BUFFALO, NY - The Canisius College departments of chemistry and biochemistry will welcome internationally-renowned organic chemist Phil S. Baran, PhD, to campus on Friday, March 13 at 1:00 p.m. in the Montante Cultural Center, located at the corner of Main Street and Eastwood Place. Presented under the auspices of the Paul G. Gassman Memorial Seminar at Canisius College, Baran's lecture is entitled "Studies in Natural Product Synthesis." The event is free and open to the public.
Baran is the Darlene Shiley Chair in Chemistry at the Scripps Research Institute in La Jolla, CA and considered among the most brilliant of young organic chemists. Sometimes referred to as a "molecule magician" Baran specializes in creating complex molecules derived from natural resources. His particular expertise is to create rare and complex molecules, derived from life in the sea, using elegant and often environmentally-friendly methods with the aim of producing useful quantities of these potential medicines.
Baran's list of completed syntheses is long and inspiring, and includes the full synthesis of ingenol mebutate, a first-in-class drug sold as Picato gel to treat actinic keratosis, a condition that can lead to skin cancer. In 2007, he published a landmark paper that served as a manifesto for his approach to synthesis, and applied it to create a range of pure marine natural products.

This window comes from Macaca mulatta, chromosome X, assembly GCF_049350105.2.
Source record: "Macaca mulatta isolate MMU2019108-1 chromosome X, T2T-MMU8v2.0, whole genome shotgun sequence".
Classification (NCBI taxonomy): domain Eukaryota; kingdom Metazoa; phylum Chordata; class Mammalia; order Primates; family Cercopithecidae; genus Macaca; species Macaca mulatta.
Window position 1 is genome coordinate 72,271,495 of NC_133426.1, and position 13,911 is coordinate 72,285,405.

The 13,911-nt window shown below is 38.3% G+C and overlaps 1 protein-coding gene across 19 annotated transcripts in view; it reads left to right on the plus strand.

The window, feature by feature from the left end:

Baran's remarkable research has resulted in nearly 150 peer-reviewed journal articles, four patents and a book. His work has also been recognized with the conferral of many scientific honors and awards. Both the Royal Society of Chemistry and the American Association for the Advancement of Science have inducted Baran as a fellow. He is a recipient of the American Chemical Society Award in Pure Chemistry, as well as the prestigious MacArthur Fellowship, which recognizes individuals who demonstrate the ability to transcend traditional boundaries, take risks and persevere in the face of obstacles, and have the capacity to synthesize disparate ideas and approaches.
Baran's career has followed a meteoric trajectory. He graduated from New York University in two years with a bachelor's degree in chemistry and then joined the lab of K.C. Nicolaou at The Scripps Research Institute, where he earned his PhD in less than four years. Baran served as a National Institutes of Health Post-Doctoral Fellow at Harvard University in the lab of E. J. Corey before landing his independent position as assistant professor at Scripps at the young age of 26. Here, Baran rose through the academic ranks to attain the position of full professor just five years later. Soon after, he received a dual appointment in the Skaggs Institute for Chemical Biology, also at Scripps, and earned an endowed chair in the Chemistry Department.
The Paul G. Gassman Memorial Seminar at Canisius College was established in 1993 with an endowment from the late Paul G. Gassman '57, PhD. Gassman was a Regents Professor of Chemistry at the University of Minnesota from 1973 until his death in 1993. He is most renowned for his research in the field of organic chemistry.